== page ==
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Home » Ellerbe admits there’s no point Mayweather fighting after Berto

Ellerbe admits there’s no point Mayweather fighting after Berto

The welterweight title bout that could be Mayweather’s career finale after he defeated Pacquiao in May, then suggested the final fight of his CBS/Showtime contract would be against a lesser foe.

Leonard Ellerbe, CEO of Mayweather Promotions, harkened back to a 1991 fight when Evander Holyfield was criticized for fighting late substitute Cooper.

Holyfield officially was knocked down for the first time in his career before coming back to stop Cooper in the seventh round.

“We know, in fights like that, that Berto isn’t going to sit back, and we know he isn’t going to be complaining about his shoulder. We’ve done seen him fight with one arm,” Ellerbe said, a reference to Pacquiao, who cited a shoulder injury for limiting him in his 12-round decision loss to Mayweather.

Mayweather (48-0, 26 KOs) will follow that financial blockbuster with a pay-per-view fight against Berto (30-3, 22 KOs), who has lost three of his last six.

Though the fight was announced, it has been speculated — and soundly criticized — for weeks.

Mayweather’s opponent selection has been questioned before, from not fighting Antonio Margarito, to fighting Zab Judah despite Judah losing his previous bout, to the long-delayed Pacquiao bout.

Those criticisms never reached the crescendo they have for Berto, a native of Winter Haven, Fla.

“That’s where Floyd’s been able to be very successful — he doesn’t pay attention to the naysayers and what they say,” Ellerbe said. “Floyd’s going to prepare, and he’s going to do exactly what he needs to do to get up, and come out and put on the best performance.

“You have to remember that everybody who fights Floyd Mayweather has a different kind of motivation. A bigger stage, a different spotlight. And they know that all eyes are on them and it’s up to them to do their part.”

Berto has had a direct impact on Mayweather’s opponent selection before, and Ellerbe acknowledged the fight had been discussed multiple times in the past.

Berto almost certainly would have fought Mayweather in 2011 but lost to Victor Ortiz in a thriller. Mayweather instead faced Ortiz in his only fight that year.

Mayweather’s first fight of his three-year, six-fight CBS/Showtime contract, which concludes after his next bout, also might have been against Berto. But Robert Guerrero beat Berto in 2012 and got the Mayweather fight the following year.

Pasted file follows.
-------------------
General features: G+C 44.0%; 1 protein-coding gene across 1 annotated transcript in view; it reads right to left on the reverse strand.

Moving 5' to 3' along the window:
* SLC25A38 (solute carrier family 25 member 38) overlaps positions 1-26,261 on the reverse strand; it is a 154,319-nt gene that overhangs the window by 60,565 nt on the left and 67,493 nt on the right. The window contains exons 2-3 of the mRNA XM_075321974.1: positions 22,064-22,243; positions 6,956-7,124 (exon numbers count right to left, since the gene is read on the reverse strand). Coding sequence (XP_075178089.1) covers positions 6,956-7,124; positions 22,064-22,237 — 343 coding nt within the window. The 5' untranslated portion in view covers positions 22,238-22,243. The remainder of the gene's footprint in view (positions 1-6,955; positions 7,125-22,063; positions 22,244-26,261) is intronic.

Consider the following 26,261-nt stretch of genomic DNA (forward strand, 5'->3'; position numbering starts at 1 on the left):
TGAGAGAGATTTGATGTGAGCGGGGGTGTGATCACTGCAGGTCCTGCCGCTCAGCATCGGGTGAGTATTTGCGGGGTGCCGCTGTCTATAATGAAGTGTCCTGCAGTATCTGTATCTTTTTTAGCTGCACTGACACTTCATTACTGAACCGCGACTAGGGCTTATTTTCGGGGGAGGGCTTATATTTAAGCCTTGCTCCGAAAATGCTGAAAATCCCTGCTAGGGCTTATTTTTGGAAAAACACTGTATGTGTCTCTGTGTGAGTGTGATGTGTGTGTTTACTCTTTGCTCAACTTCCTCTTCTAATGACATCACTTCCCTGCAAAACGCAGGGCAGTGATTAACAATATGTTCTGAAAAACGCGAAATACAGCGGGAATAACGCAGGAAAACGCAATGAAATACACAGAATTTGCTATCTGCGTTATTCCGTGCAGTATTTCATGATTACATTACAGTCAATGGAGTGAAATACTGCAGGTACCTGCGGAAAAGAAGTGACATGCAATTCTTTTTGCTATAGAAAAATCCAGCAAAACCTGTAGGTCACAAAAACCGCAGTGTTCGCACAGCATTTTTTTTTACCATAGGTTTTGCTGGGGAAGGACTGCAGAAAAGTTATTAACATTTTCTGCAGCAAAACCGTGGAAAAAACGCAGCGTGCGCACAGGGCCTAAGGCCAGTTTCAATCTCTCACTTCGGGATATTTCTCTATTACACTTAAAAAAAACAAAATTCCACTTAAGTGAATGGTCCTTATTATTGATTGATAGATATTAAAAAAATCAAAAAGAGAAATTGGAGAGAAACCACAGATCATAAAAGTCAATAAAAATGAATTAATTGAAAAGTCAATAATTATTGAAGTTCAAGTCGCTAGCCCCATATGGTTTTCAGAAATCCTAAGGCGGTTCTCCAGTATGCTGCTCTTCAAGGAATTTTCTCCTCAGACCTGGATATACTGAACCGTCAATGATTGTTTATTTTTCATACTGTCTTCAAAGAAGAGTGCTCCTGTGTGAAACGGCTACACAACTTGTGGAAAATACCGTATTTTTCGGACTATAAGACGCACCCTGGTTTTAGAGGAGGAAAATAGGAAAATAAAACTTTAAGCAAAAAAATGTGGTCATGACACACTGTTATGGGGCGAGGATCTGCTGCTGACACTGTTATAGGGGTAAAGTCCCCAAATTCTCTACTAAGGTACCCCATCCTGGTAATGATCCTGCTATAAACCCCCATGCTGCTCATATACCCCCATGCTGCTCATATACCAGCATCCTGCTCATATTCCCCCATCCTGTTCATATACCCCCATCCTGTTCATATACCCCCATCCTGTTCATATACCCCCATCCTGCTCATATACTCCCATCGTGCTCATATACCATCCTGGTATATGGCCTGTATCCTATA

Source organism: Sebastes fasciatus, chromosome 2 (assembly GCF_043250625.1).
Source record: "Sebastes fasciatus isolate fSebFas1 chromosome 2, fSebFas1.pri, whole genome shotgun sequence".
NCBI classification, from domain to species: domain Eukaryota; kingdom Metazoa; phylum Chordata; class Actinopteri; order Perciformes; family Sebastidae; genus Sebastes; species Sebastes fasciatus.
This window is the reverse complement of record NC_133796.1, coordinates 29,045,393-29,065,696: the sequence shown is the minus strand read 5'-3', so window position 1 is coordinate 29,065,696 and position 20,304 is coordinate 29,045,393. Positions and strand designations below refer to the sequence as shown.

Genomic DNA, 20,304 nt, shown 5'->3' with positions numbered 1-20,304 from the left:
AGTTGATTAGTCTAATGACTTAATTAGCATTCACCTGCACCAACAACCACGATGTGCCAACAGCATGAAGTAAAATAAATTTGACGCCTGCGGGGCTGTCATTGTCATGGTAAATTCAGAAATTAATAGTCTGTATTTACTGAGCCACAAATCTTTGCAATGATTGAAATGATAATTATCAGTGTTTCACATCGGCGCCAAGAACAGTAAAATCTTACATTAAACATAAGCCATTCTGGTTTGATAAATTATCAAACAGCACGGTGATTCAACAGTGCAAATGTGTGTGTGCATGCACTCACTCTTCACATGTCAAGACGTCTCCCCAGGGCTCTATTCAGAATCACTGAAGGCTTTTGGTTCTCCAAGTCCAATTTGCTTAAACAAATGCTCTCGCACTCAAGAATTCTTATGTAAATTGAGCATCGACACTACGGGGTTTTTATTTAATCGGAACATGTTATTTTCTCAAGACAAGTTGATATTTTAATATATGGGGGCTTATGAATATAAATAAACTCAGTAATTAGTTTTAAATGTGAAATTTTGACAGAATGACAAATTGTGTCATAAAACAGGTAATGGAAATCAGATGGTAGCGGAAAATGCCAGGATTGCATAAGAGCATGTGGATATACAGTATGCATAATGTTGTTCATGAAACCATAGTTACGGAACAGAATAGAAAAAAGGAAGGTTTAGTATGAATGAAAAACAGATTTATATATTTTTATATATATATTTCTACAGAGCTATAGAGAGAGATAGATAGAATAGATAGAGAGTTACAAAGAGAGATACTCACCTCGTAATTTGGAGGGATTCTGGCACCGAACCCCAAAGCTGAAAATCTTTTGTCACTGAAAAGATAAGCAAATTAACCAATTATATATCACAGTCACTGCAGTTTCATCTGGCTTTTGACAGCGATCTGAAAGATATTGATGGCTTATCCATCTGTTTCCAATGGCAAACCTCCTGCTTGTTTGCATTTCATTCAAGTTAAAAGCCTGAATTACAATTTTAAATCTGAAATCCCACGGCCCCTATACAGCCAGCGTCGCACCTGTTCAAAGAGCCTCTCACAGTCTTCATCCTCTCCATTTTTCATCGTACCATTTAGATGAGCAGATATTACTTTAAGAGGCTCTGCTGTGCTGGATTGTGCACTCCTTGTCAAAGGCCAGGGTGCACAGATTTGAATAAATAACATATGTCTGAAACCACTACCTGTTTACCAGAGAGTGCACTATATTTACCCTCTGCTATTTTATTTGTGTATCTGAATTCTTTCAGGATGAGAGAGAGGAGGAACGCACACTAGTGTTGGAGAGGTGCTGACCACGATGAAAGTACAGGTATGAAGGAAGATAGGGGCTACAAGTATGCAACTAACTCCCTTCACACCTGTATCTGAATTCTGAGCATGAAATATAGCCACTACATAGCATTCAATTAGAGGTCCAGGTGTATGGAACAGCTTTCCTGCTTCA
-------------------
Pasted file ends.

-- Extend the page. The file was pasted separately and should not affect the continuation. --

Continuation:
Berto has won his last two fights, which might not be enough to warrant a Mayweather fight on merit, but was deemed so by circumstance — namely, that Mayweather deemed it the one he wanted.

“He’s never, ever been in a dull fight,” Ellerbe said of Berto. “He’s been in two fight-of-the-year candidates, with the Ortiz fight and the Guerrero fight. We know he’s been knocked down but he gets back up and fights his heart out.”

“We already know we’re going to get the best of the best from him, what he’s able to do. And one thing you do know is it’s guaranteed excitement. So with that, I think you’re going to see a totally different kind of Floyd, too, because Berto fights in a very aggressive, offensive manner, and it kind of forces you to do other things.”

Ellerbe predicted the mix of styles would result in a fight with little chance of lasting the 12-round distance.

“Floyd didn’t take a step back in the Pacquiao fight, so what makes anybody think he’s going to take a step back in this fight? And the other guy’s fighting the same kind of way,” Ellerbe said.

Criticisms of the Berto fight generally are two-fold: One, that it would have been an acceptable matchup for CBS or Showtime but not a pay-per-view event ($64.95, plus $10 for high-definition viewing); two, that regardless of television entity, the fight is a disappointing dud that magnifies Mayweather’s careful timing in opponent selection.

The CBS idea was raised and almost immediately dismissed as Mayweather Promotions quickly honed in on a lower-level pay-per-view fight to conclude their flagship fighter’s career.

Ellerbe said there is “no point” in Mayweather fighting again, and that their camp never has engaged internal discussions about a Pacquiao rematch in 2016.

All expectations for the last two years have centered around Mayweather retiring after his television contract expires, and Ellerbe said that’s exactly what will happen.

“Here’s a guy who’s made well over a half-billion dollars, doing it his way, and he can ride off into the sunset after this,” Ellerbe said. “That’s the way he thinks. Berto, in his mind, he’s thinking something different.”

Berto, 31, is a former Olympian and welterweight champion, and seven years younger than Mayweather, but realistically has only a puncher’s chance of winning.

The fight is a pay-per-view risk even with the king of that medium involved, and in any other setting than Mayweather’s career finale would be a near-certain flop.

Selecting an opponent whose free-flowing aggression figures to complement Mayweather’s tactical assault enhances Ellerbe’s assertion that “fans can expect a knockout,” and the promoter also acknowledged that selling the fight as a swan song is “part of” the marketing plan.

“That’s a fact. This is Floyd’s last fight,” Ellerbe said. “I’m not trying to sell it that way. This is going to be his last fight. And the fans get a chance to see Floyd in a very, very exciting fight with a guy that we know is coming to fight.”

Courtesy of David Mayo of Follow David on Twitter @David_Mayo